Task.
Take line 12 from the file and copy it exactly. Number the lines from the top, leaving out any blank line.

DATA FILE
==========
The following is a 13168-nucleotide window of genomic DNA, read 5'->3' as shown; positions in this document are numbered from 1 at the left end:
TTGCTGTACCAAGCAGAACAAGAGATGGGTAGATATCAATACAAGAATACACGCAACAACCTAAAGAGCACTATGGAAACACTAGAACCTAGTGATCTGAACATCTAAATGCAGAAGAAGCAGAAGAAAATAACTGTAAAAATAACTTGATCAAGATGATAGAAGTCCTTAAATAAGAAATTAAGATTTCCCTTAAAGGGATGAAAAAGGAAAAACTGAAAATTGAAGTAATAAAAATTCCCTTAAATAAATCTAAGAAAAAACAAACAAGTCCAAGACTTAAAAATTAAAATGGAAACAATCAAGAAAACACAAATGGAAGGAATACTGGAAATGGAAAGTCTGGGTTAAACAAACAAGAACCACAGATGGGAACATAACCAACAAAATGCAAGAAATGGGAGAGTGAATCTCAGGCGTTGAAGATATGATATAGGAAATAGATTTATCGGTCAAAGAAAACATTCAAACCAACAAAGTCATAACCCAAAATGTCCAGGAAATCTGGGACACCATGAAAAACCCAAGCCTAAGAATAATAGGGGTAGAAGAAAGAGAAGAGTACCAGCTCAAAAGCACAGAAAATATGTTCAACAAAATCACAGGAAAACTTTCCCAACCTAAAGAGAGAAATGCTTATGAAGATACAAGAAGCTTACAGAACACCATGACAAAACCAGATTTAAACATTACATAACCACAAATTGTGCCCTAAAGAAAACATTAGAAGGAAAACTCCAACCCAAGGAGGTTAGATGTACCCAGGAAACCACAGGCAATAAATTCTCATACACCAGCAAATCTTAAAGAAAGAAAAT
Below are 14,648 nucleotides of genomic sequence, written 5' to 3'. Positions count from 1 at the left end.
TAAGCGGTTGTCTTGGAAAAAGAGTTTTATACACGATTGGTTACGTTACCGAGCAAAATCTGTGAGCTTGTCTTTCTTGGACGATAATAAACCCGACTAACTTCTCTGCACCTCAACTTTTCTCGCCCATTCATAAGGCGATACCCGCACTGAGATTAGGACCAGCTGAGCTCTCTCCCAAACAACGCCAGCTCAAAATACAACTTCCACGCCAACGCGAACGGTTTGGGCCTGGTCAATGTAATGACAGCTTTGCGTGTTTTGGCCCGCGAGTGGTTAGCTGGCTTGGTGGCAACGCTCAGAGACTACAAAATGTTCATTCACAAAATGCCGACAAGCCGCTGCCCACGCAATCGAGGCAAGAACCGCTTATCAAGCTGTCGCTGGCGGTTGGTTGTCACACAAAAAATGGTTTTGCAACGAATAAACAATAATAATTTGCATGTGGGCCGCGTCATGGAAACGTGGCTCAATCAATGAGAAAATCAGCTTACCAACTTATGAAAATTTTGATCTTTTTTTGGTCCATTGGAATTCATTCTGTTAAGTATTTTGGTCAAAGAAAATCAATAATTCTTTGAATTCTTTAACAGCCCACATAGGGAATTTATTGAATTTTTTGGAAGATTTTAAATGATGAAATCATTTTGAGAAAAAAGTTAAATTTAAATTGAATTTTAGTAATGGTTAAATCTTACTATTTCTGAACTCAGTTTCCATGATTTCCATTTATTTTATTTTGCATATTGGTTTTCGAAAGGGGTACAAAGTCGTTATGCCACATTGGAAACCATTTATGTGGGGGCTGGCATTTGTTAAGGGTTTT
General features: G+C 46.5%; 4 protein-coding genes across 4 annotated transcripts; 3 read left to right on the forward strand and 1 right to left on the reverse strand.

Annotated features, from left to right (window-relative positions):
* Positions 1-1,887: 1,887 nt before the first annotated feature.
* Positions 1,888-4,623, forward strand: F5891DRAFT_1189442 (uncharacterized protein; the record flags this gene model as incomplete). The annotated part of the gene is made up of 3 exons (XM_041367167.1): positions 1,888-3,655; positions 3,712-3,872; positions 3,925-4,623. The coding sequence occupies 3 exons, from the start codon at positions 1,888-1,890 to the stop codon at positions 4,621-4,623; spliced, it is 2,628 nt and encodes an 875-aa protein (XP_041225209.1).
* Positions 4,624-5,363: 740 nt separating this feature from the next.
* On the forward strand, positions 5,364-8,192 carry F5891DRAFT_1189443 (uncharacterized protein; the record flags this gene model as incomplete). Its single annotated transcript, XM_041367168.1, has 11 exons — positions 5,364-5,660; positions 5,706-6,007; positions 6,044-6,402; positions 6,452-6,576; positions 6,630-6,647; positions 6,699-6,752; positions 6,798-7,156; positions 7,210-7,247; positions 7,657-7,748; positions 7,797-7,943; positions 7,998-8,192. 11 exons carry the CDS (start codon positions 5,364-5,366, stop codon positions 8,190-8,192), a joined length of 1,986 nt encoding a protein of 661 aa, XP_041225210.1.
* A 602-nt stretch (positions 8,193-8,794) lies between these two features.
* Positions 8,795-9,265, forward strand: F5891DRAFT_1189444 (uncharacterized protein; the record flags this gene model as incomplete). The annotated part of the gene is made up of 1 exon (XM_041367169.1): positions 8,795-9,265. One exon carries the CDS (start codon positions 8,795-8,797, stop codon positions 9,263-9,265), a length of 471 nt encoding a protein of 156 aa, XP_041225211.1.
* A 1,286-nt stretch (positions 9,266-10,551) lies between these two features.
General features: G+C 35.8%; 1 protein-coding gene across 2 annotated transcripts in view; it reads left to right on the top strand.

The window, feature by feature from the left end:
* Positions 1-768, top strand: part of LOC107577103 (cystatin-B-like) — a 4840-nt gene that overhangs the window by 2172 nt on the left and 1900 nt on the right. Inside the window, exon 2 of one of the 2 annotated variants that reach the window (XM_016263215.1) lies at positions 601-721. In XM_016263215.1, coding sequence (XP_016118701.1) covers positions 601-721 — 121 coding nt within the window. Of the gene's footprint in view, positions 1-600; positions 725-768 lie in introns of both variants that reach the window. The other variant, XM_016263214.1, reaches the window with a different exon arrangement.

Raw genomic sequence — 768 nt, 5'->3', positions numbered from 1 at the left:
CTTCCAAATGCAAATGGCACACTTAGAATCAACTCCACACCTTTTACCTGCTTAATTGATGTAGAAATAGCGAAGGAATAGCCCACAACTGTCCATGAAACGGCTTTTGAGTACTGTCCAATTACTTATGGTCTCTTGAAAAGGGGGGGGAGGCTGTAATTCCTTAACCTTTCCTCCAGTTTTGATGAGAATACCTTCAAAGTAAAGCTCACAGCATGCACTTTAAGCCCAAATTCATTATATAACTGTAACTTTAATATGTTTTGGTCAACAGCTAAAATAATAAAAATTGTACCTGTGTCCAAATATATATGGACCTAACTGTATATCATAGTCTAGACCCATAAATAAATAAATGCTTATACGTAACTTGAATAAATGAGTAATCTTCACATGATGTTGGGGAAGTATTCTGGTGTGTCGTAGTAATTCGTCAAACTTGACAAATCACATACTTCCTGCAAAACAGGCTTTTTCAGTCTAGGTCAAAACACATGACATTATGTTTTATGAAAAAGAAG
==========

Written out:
* Positions 8,795-9,265, forward strand: F5891DRAFT_1189444 (uncharacterized protein; the record flags this gene model as incomplete). The annotated part of the gene is made up of 1 exon (XM_041367169.1): positions 8,795-9,265. One exon carries the CDS (start codon positions 8,795-8,797, stop codon positions 9,263-9,265), a length of 471 nt encoding a protein of 156 aa, XP_041225211.1.